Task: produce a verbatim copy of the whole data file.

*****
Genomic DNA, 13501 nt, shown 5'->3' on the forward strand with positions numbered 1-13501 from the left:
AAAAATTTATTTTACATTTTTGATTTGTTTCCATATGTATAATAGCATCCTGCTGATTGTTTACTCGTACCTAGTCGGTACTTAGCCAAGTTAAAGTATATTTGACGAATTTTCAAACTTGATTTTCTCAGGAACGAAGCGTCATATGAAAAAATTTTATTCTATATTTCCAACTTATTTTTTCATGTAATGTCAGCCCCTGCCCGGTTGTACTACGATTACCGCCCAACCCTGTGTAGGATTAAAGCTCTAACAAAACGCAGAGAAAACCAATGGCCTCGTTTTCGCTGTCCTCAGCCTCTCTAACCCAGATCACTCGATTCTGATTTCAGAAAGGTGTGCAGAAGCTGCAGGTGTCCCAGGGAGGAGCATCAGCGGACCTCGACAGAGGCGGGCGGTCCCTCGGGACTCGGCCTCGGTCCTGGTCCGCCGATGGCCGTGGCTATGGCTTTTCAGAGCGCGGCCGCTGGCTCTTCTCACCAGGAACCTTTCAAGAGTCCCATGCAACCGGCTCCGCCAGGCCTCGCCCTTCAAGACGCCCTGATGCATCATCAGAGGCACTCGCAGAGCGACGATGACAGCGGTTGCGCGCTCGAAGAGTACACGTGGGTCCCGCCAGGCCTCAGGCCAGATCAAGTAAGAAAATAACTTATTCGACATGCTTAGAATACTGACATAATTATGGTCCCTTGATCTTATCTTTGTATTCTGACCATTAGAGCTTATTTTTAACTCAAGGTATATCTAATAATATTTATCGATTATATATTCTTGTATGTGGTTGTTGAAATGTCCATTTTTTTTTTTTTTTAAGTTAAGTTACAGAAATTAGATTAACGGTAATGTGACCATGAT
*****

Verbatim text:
Genomic DNA, 13501 nt, shown 5'->3' on the forward strand with positions numbered 1-13501 from the left:
AAAAATTTATTTTACATTTTTGATTTGTTTCCATATGTATAATAGCATCCTGCTGATTGTTTACTCGTACCTAGTCGGTACTTAGCCAAGTTAAAGTATATTTGACGAATTTTCAAACTTGATTTTCTCAGGAACGAAGCGTCATATGAAAAAATTTTATTCTATATTTCCAACTTATTTTTTCATGTAATGTCAGCCCCTGCCCGGTTGTACTACGATTACCGCCCAACCCTGTGTAGGATTAAAGCTCTAACAAAACGCAGAGAAAACCAATGGCCTCGTTTTCGCTGTCCTCAGCCTCTCTAACCCAGATCACTCGATTCTGATTTCAGAAAGGTGTGCAGAAGCTGCAGGTGTCCCAGGGAGGAGCATCAGCGGACCTCGACAGAGGCGGGCGGTCCCTCGGGACTCGGCCTCGGTCCTGGTCCGCCGATGGCCGTGGCTATGGCTTTTCAGAGCGCGGCCGCTGGCTCTTCTCACCAGGAACCTTTCAAGAGTCCCATGCAACCGGCTCCGCCAGGCCTCGCCCTTCAAGACGCCCTGATGCATCATCAGAGGCACTCGCAGAGCGACGATGACAGCGGTTGCGCGCTCGAAGAGTACACGTGGGTCCCGCCAGGCCTCAGGCCAGATCAAGTAAGAAAATAACTTATTCGACATGCTTAGAATACTGACATAATTATGGTCCCTTGATCTTATCTTTGTATTCTGACCATTAGAGCTTATTTTTAACTCAAGGTATATCTAATAATATTTATCGATTATATATTCTTGTATGTGGTTGTTGAAATGTCCATTTTTTTTTTTTTTTAAGTTAAGTTACAGAAATTAGATTAACGGTAATGTGACCATGAT